To sidestep the historical blockage that the Soviet experience imposed on communism, Negri is returning to the idea of “commons” which lies at its root. He addresses a twin reality of “commons”. Identifying the roots of the current economic crisis, he sees a capitalist “commons”, a unification and commonality (comunanza) of capitalist interests, particularly in finance. “Sometimes, with rather too free a use of words, people have called this ‘the communism of capital’. It is a ‘commons’ with which we have to come to account. And which we have to expropriate.” The fundamental concept of the Italian workerist tradition (operaismo) is that capitalism always maps its developments on the struggles and resistance of the workers. Today, as an outcome of the labour struggles of the 1970-80s, there exists a commonality of work characterised by the immateriality, cognitive contents, networking and communication implicit in all areas of work under capitalism. This requires a radical shift in how we conceive the organisation of social change. As Negri says: “Revolution is no longer a matter of capturing the ‘Winter Palace’, Bolshevik-style. Instead, what we have is these forms of the common, these forms of interaction, this capacity of networks, this plurality, this pluralism, this poly-contextuality which is becoming more and more broadly extended.”

But how can the anger, urgency and aggressiveness that we have seen across North Africa, and in Spain, Portugal and Greece, be organised? InCommonwealth Negri addresses this question. He calls the anger indignation, and traces it back to Spinoza, who says that in indignation we discover our power to act against oppression. But the problem is how to transform these moments of popular anger into durable institutions of people’s power? For Negri and his comrades, in this phase of capitalism the whole metropolis becomes the arena of production and resistance. We are ruled under a system that is “biopolitical” (with the whole of life as politics). Revolutionary theory has to be developed in the biopolitical context: taking Marx and immersing him in Foucault. So what is the job of revolutionaries? “Our task is to investigate the organizational framework of antagonistic subjectivities that arise from below, based on the indignation expressed by subjects in the face of unfreedoms, … exploitation and expropriation” (Michael Hardt and Toni Negri, Commonweal).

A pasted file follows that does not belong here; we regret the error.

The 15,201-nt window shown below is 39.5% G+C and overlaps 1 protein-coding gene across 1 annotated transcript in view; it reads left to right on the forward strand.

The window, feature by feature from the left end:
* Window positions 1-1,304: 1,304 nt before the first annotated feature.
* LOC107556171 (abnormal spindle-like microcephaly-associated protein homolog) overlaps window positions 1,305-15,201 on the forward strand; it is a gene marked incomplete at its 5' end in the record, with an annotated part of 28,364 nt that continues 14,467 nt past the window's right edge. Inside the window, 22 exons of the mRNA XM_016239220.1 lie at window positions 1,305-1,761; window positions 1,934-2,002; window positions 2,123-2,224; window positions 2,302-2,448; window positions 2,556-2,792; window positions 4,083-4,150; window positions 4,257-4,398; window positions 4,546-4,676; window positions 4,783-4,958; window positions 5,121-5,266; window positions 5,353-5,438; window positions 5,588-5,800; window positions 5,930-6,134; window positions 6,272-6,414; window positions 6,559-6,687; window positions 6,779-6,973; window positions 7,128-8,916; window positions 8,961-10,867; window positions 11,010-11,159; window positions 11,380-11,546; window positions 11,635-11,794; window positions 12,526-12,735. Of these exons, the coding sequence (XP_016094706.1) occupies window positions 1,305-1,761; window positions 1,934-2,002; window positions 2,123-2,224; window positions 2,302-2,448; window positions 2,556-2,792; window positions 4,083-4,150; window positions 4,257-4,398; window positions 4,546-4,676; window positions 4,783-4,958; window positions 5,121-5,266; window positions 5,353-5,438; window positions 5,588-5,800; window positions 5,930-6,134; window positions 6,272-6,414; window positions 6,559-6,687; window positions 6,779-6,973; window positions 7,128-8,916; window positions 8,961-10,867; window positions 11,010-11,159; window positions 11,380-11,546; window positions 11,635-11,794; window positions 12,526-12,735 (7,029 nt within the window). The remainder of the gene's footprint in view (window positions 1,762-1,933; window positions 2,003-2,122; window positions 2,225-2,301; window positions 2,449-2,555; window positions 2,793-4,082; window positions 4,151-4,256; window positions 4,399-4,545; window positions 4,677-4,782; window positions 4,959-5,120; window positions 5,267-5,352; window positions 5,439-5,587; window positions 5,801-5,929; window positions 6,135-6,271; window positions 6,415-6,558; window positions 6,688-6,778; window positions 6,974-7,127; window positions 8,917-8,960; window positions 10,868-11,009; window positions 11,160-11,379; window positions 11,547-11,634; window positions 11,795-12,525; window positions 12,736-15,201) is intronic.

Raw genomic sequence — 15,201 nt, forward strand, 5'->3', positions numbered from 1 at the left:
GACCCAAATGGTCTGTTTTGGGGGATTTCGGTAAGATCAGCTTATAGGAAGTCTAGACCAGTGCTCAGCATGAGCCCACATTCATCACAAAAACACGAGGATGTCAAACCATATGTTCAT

Indignation would seem a flaky concept, yet as I write this the live-video stream from Syntagma Square, Athens, is showing thousands of demonstrators besieging the Greek parliament over the new austerity laws. On a big banner you see the word that symbolises this movement: (Aganaktismeni). The indignant ones. Like the Spanish indignados before them. Negri comes into his own.

He’s also very available. In the 1980s I translated and published a volume of Negri’s writings, Revolution Retrieved (Toni Negri, Revolution Retrieved: Writings on Marx, Keynes, capitalist crisis and new social subjects (1967-83), ed and trans Ed Emery and John Merrington, Red Notes, London, 1983), in collaboration with John Merrington . I still have a few copies left; selling them helps oil the wheels of revolution. Last week I discovered that the whole book has been scanned by the “Libertarian Communists” and posted on the net as a free download, which explains the zero sales of the past months. I asked them to take down those pages, but they haven’t. So, as a small present to you the reader, here are the instructions for your free download (An internet search for “Negri — Revolt at Trani Prison” leads directly to a downloadable pdf.). Enjoy it while it lasts.

When I went to interview Negri, I also planned to capture his funny stories from a lifetime as philosopher, theorist, activist, exile and prisoner. The outcome is 13 short films on YouTube; the first posting is “The Revolt at Trani Prison” (1980) (Racconti curiosi no 13: “The Revolt at Trani Prison”;http://youtu.be/zTY1Dow6MzU). Its tragedy and humor contain a small secret from the final paragraph of the trilogy. The heart and soul of revolution, he says, will be laughter. “Ours is finally a laugh of destruction, the laugh of armed angels which accompanies the combat against evil. In the struggles against capitalist exploitation … we will suffer terribly, but still we laugh with joy. They will be buried by laughter.” Or more poetically in Italian, Sarà una risata che vi seppellirà.

Watch the interview in Italian

Ed Emery is organizer of Universitas adversitatis, a web-based free university; he also translates books.

This article appears in the August edition of the excellent monthly Le Monde Diplomatique, whose English language edition can be found atmondediplo.com. This full text appears by agreement with Le Monde Diplomatique. CounterPunch features two or three articles from LMD every month.